S-103Under the current system, the mooring permit holder pays the fee and the maintenance. If the fees arent paid, the next person on the list takes over. Even if the mooring goes unclaimed, it can be rented by the city or even sit empty at little cost. The system costs the city virtually nothing.

    That will not be the case if the city makes a large capital investment in “Duffy Docks”. If they don’t turn out to be as popular as Duffy thinks they will be, or if the maintenance is higher, or if a storm wipes out half of them, they could turn out to be a big loser for the city.

  5. Marko PrincevacMarko Princevac

    A-307In principle I like the idea of having fresh water, and possibly power, next to my boat. Of course, the safer she is the better. Would not mind paying a bit extra to have that.

    But my concerns are:

    • sea lions (agree with Michael – there is no effective deterrent or as Dan said – effective ones are also people preventers)
    • not sure that these docks would make her safer
    • not sure it will be easier to tie to
    • not sure how these docks would affect the aesthetic of the harbor (one must admit that boats on moorings are beautiful)
    • what about dock maintenance… I see this to be worse than bi-annual tackle maintenance

    Maybe not such a bad idea but there are several concerns to be addressed.

  6. George HylkemaGeorge Hylkema

    C-81I have several concerns about the Duffy Dock idea.

    1. I spend a lot of time on my boat and enjoy the peace and privacy that my present mooring provides. To think of going out and having immediate neighbors and coming and going of other boats a few feet from me is already a put off.
    2. Again, if I stay aboard overnight I won’t know if my neighbor boats will have people aboard or not and I probably won’t sleep.
    3. I may not feel compatible with my neighbor boaters. I might be stuck in a community I am not comfortable with.
    4. At times there are storms and I am comfortable that there is nothing hard and unyielding that my boat is tied to. With fore and aft mooring lines there is nothing touching my topsides.
    5. I have had my mooring for over 27 years. I have equity in my permit and tackle and do not want to surrender it for something that wouldn’t work for me.
    6. The concern with the tie line being a hazard to boats can be mostly eliminated by properly spaced floats on the tie line. Common sense would indicate that to go through a mooring field between cans might be a hazardous choice. I have personally helped free several Duffy boats from tie lines. Education might be in order here. Plenty of water around the mooring field.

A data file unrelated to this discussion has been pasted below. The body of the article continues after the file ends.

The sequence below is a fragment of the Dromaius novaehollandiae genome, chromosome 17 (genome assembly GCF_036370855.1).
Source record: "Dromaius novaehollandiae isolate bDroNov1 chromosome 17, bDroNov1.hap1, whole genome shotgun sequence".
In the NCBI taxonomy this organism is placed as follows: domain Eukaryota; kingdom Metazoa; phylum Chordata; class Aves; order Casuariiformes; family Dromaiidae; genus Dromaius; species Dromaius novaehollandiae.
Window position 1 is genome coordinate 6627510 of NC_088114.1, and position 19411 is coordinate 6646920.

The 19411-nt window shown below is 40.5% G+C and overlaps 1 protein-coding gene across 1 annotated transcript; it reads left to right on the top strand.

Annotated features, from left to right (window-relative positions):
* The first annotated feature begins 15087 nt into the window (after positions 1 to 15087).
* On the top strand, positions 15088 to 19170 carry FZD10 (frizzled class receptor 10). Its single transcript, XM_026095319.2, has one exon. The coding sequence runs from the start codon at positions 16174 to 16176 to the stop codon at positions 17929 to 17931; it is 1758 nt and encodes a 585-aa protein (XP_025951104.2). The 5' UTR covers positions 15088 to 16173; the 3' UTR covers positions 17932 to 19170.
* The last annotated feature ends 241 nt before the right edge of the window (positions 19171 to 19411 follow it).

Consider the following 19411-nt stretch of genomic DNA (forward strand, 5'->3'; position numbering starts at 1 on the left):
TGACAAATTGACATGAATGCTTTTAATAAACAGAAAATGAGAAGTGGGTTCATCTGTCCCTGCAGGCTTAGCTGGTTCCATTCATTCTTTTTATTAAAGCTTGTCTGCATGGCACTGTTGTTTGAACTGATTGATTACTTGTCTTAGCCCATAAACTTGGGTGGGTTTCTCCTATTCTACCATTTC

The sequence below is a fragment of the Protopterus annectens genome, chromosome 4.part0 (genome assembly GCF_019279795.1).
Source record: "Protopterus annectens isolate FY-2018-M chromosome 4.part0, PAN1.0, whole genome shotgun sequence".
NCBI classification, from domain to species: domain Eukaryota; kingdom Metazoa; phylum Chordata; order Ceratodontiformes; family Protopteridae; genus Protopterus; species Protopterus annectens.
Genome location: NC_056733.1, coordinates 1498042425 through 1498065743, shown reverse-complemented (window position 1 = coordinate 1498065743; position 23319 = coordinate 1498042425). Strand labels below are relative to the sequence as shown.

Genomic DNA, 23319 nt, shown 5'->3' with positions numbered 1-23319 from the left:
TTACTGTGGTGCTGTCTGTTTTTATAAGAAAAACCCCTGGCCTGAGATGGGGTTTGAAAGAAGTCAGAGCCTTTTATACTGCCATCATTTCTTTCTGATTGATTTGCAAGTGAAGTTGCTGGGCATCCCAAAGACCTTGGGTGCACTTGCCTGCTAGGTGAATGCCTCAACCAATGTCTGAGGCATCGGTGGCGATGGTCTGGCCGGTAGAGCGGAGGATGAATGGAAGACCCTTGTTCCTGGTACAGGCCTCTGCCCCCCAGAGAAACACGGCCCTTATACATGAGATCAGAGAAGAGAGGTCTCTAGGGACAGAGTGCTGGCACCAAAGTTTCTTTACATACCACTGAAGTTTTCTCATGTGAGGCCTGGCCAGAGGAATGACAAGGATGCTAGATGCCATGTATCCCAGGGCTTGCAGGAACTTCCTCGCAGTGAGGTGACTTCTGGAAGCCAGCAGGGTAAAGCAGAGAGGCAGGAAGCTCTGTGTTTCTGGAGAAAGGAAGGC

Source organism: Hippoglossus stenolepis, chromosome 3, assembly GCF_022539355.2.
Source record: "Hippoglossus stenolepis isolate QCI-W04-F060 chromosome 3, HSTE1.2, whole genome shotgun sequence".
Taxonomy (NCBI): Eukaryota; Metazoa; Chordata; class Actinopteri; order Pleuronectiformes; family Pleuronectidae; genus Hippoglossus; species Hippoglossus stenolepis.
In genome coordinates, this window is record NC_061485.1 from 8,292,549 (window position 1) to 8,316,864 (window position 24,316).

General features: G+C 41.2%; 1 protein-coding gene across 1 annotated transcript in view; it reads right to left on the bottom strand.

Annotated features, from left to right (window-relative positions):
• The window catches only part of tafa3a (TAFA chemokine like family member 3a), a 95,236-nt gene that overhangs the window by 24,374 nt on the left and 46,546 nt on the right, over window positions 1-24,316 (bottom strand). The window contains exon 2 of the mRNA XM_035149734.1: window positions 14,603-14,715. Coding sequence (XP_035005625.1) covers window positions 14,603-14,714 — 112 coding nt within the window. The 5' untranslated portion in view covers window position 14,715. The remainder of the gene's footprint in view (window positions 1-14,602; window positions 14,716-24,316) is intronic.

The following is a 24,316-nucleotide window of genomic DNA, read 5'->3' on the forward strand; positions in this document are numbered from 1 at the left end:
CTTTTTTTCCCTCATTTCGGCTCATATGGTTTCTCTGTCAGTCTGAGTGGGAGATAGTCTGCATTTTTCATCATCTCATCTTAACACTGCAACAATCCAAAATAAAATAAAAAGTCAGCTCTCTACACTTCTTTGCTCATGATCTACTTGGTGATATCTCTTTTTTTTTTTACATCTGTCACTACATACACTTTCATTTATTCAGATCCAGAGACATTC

7. I fill my water tanks at the public dock on Fernando St. I can also wash down the boat there. Also, on board pumps allow a wash down on the mooring. Same with electric power. Two 75 watt solar panels keep the batteries charged and an inverter provides all the power I need.
    8. There may be strangers aboard the dock. If they claim association with another boat I can’t be sure they are authorized. Now my boat is at risk for theft in a way I can’t predict or deal with.
    9. NO Duffy docks for me. Thanks!
  7. Michael RainsMichael Rains

    J-410It is an interesting idea, but it would greatly increase the expense of keeping a boat on a mooring, already too high. As we all know anything the City gets involved in runs many–fold over estimates. The unused Duffy docks would be not only an eyesore but also a hazard. I am against the idea.

  8. Henry ChinaskiHenry Chinaski

    I am surprised to see the overwhelmingly negative comments here. There are certainly some compelling arguments against the idea.
    Personally, I was excited when I first heard about the proposal to install these new style docks.
    I guess if you are one of the fortunate people to have a mooring with some sea room then you are okay with the status-quo, but if you are one of the unfortunate permit holders stuck in a situation where you are already right on top of your neighbor then the attraction of these docks is clear. Whether or not this Duffy “solution” is adopted (which seems unlikely), something needs to be done to clean up and realign the mooring fields that have become congested and confused over the years. Mooring field “C” seems to have improved after the dredging required all the cans to be reset. Too bad it wasn’t done up at “H” and “J”. Unless a real and significant realignment of the moorings occurs this year (fat chance), I would be in support of the Duffy docks and the higher annual cost.

  9. Chris BlissChris Bliss

    C-75I have had my mooring for 20 years. Going to my boat and enjoying the solitude, the peace and quiet and beauty of just being on the water is one of my great pleasures in life. I would definitely not be interested in sharing a floating dock with another boat just a few feet away. I would be worried about possible theft or possibly having a neighbor that was noisy or rowdy or someone that I simply didn’t get along with. This would introduce a whole new host of issues and problems that I would really not want to deal with.
    The mooring system was perfect until a couple of years ago when the city decided to begin changing all the rules to the detriment of all mooring owners.
    This new system would be not that different than keeping one’s boat in a slip, and I can just see how the powers that be would use this fact to raise the yearly rates to a point where the fees would become astronomical. This new proposal would be of no benefit to anyone except perhaps to Mr. Duffield and would give the city an excuse to price us all (except for the very wealthy) out of boating.